How locally produced vehicles can turn around our economy

Former President Uhuru Kenyatta when he took a look at the Mahindra pick-up during the unveiling of the first locally assembled Mahindra vehicles at State House, Nairobi. [File, Standard]

Millions of vehicles snake their way on our roads daily as Kenyans travel to and from work. As much as this fuels the never-ending traffic jams, it also signifies immense opportunity in Kenya’s automotive sector.

According to the National Safety and Transport Authority (NTSA) by end of August 2022, Kenya had 4,382,335 registered vehicles of which 2,782,102 are motorcycles. The difference includes personal vehicles, tractors, heavy machinery, trailers, commercial and three-wheelers

Obviously, most of these vehicles are imported. It is time to overhaul our automotive sector by choosing to manufacture locally. Doing so invites three overwhelming opportunities namely: job creation, strengthening the value of our local currency through increased exports and reduction on input and, diversification of Kenyan exports by expanding the automotive export basket.

Notably, this journey has been galvanised by the National Automotive Policy. It has laid out an enabling environment for automotive industry players to ‘realise their full potential and position Kenya as a major automotive manufacturer.’

The government must ensure its full implementation by setting up the National Automotive Council.

Thrillingly, as part of Africa’s Continental Free Trade Area (AfCFTA) Kenya is now exporting automotive batteries to Ghana, Malawi and the East African Community.

During a recent Kenya Association of Manufacturers (KAM) conference attended by President William Ruto it emerged that Kenya has now become a net exporter of batteries having exported 60 per cent and imported 40 per cent of the produced batteries. This proves that Kenya can be a manufacturing powerhouse in the automotive sector.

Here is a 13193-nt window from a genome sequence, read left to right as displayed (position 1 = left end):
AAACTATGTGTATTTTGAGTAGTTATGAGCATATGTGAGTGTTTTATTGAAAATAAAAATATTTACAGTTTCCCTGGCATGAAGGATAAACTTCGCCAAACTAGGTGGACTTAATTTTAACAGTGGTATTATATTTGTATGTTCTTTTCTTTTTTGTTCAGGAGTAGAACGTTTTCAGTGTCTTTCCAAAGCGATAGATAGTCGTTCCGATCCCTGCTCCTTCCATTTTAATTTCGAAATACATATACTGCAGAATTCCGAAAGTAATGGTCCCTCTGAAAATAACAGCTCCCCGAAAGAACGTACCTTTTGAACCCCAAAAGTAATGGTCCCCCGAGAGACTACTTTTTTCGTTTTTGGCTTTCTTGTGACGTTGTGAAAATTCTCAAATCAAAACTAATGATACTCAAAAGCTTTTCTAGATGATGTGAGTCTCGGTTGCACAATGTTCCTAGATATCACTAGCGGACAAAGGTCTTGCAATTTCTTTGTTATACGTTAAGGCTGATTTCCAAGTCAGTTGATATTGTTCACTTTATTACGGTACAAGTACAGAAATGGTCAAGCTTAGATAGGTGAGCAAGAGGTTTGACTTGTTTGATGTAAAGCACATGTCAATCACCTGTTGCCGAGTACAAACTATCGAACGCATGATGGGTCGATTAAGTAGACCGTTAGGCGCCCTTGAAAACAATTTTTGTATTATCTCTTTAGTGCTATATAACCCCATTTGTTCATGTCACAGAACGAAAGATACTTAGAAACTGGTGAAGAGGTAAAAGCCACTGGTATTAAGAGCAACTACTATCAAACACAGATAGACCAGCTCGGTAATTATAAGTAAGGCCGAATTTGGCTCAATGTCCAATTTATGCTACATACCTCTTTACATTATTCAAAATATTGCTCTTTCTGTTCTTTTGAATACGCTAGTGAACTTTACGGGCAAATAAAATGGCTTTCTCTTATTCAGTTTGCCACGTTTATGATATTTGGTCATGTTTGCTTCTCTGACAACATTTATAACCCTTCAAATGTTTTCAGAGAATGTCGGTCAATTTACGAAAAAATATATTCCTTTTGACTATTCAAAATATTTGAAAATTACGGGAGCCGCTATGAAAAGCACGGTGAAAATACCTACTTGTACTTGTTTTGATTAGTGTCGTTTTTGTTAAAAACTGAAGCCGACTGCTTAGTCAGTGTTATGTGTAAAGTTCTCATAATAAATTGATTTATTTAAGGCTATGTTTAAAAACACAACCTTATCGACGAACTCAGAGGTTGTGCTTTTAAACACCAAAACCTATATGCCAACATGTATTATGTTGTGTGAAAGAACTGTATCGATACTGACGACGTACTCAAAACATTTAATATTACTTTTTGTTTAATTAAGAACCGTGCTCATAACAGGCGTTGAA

Evidently, the government has a huge role to play in this quest for automotive supremacy in Africa. For instance, in May, the government banned importation of second-hand buses and trucks. This will boost the local auto assembly industry.

In consultation with all stakeholders, a similar ban should be extended to all commercial vehicles. Such legislative action will multiply investment into the local automotive sector and create 300,000 new jobs in local assembly and parts manufacturing. According to KAM, Kenya has an installed capacity of assembling 96,000 commercial vehicles yearly but we are only assembling 12,000 vehicles. This shortcoming must be addressed immediately.

As reported during the KAM conference Africa’s demand for vehicles is at 5 million units yearly yet we only manufacture and assemble 1.2 million units. Kenya must take full advantage of this lucrative market.

Additionally, according to the IEA Technology report of September 2022 by 2030 EVs will represent 60 per cent of vehicles sold globally and therefore the journey started by Autopax Limited of producing electric vehicles locally for African market ought to be sustained. The motorcycle sub-sector is also ripe for unprecedented growth. Fueling this growth are the Motorcycle Assembly Regulations which have since been adapted across East Africa.

These regulations paved the way for authorised local assemblers to locally procure 14 out of about 300 parts out of a motorcycle. As a result, thousands of jobs have already been created. For Kenya to become a motorcycle manufacturing hub and for us to create the 250,000 new decent jobs as clearly illustrated by KAM, the government needs to firmly support the full implementation of the motorcycle regulations.

Incidentally, China and India protect local manufacture by charging 100 per cent duty on imported motorcycles. As such, the protectionist approach through regulations is in sync with global practice.

The incoming Cabinet Secretary for Trade and Industrialisation must seize the moment. A critical step forward is to implement local procurement procedures for locally manufactured vehicles and use of locally manufactured parts.

More specifically, I suggest that the President decrees that all government entities should buy locally assembled vehicles. That will make a powerful statement that Kenya is committed to local automotive manufacture. Think green and act green!

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